The Cyber Security Education Consortium has more than 1,200 students.

The Cyber Security Education Consortium has more than 1,200 students.

The National Science Foundation has awarded a $2.7 million grant to an eight-state consortium of technology centers and community colleges that is working to block cyber attacks and stop the loss of high-tech jobs in the U.S., officials said Oct. 14.

The three-year grant to the Cyber Security Education Consortium will help train a new generation of cyber warriors whose job it will be to prevent potentially crippling internet-based attacks and stop the drain of knowledge and jobs to nations such as China and India, where 2 million technological workers have U.S.-related jobs, the officials said.

Richard M. George, technical director for information assurance for the National Security Agency at Fort George G. Meade in Maryland, said cyber security experts fight to preserve national security and the nation’s way of life.

“This education is critical,” George said. “Today the race is for cyberspace. The adversary is unrelenting.”

Phil Berkenbile, director of the Oklahoma Department of Career and Technology Education, said the consortium was launched in Oklahoma in 2002 to build cyber security programs at technology centers and two-year colleges across the state.

It has since expanded into seven other states and encompasses 32 institutions, including the University of Tulsa, with 105 instructors and more than 1,250 students. Besides Oklahoma, the consortium includes the states of Arkansas, Colorado, Kansas, Louisiana, Missouri, Tennessee and Texas.

Programs funded by the grant will offer cyber education security and workforce development training at two-year institutions in the eight states. The consortium will also create centers of excellence in the strategic areas of secure coding, automation, and control systems as well as mobile communications devices.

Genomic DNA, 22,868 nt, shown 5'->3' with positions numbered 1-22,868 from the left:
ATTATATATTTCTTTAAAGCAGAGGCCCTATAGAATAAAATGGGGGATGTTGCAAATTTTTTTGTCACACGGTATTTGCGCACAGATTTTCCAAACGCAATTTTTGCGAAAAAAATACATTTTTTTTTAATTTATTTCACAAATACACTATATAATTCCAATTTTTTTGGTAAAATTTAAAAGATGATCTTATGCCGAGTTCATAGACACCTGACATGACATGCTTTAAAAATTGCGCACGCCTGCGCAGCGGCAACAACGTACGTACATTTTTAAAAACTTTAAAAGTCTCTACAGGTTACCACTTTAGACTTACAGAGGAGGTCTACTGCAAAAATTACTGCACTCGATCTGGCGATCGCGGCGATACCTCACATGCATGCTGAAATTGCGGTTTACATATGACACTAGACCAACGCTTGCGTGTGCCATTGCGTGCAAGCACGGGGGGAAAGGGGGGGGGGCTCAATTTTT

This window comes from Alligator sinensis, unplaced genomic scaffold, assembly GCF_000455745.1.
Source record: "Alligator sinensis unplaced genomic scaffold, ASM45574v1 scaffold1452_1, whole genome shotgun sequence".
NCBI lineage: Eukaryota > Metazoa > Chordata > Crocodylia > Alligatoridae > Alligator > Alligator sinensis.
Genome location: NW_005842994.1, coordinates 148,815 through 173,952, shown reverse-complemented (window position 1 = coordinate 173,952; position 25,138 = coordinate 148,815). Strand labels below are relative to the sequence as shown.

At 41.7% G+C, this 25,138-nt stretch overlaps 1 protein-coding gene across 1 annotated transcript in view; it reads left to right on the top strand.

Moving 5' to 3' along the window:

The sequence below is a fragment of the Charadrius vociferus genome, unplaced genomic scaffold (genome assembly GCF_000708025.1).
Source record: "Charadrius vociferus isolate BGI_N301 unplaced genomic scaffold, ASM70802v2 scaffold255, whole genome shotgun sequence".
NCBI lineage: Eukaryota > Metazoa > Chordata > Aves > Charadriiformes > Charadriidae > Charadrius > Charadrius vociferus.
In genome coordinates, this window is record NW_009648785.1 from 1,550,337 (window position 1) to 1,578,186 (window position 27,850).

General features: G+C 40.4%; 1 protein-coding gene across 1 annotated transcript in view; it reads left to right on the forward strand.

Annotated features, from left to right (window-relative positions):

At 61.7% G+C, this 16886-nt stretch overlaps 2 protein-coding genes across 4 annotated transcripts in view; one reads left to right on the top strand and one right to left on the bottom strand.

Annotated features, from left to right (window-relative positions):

The consortium’s primary objective is to provide high-quality cyber security programs in at least 19 metropolitan areas within the eight-state region and provide advanced cyber skills to 2,500 students and 3,000 workers to halt the outsourcing of high-tech jobs.

Although the internet has given people new opportunities to exchange information and knowledge, it can also be used as a tool for stealing intellectual property, George said.

“We have to address this threat,” he said. “It’s a very challenging job.”

Technology schools and two-year colleges in Oklahoma were among the first in the U.S. to offer Committee on National Security Systems certification. Rose State College in Midwest City, located east of Oklahoma City, is the only community college in the nation to offer all six CNSS certifications.

Ken Dewey, who heads Rose State’s cyber security educational program, said employer demand is high for people skilled in the field.

“It’s a problem that is going to continue,” Dewey said. He said hackers using networks of computers called botnets can mass thousands of computers to attack a web site and shut it down.

“They can even use your home computer to attack the White House,” Dewey said.

University technology officials said in a recent survey that campus IT security had improved in the past five years, but botnet attacks that could take over entire computer infrastructures still lingered as a constant threat.

The Association for Information Communications Technology Professionals in Higher Education (ACUTA) surveyed computer officials in higher education at the organization’s annual conference in Atlanta in April. The survey found that eight out of 10 IT officials believe their campus infrastructure is safer than it was in 2004, with 6 percent saying they feel less secure.

Still, nearly half of respondents said their campus’s cyber security has been compromised in the last year alone, exposing at least some student information (though 70 percent of these incidents were characterized as minor). About 80 computer administrators completed the survey, an ACUTA spokeswoman said.

Links:

Cyber Security Education Consortium

ACUTA


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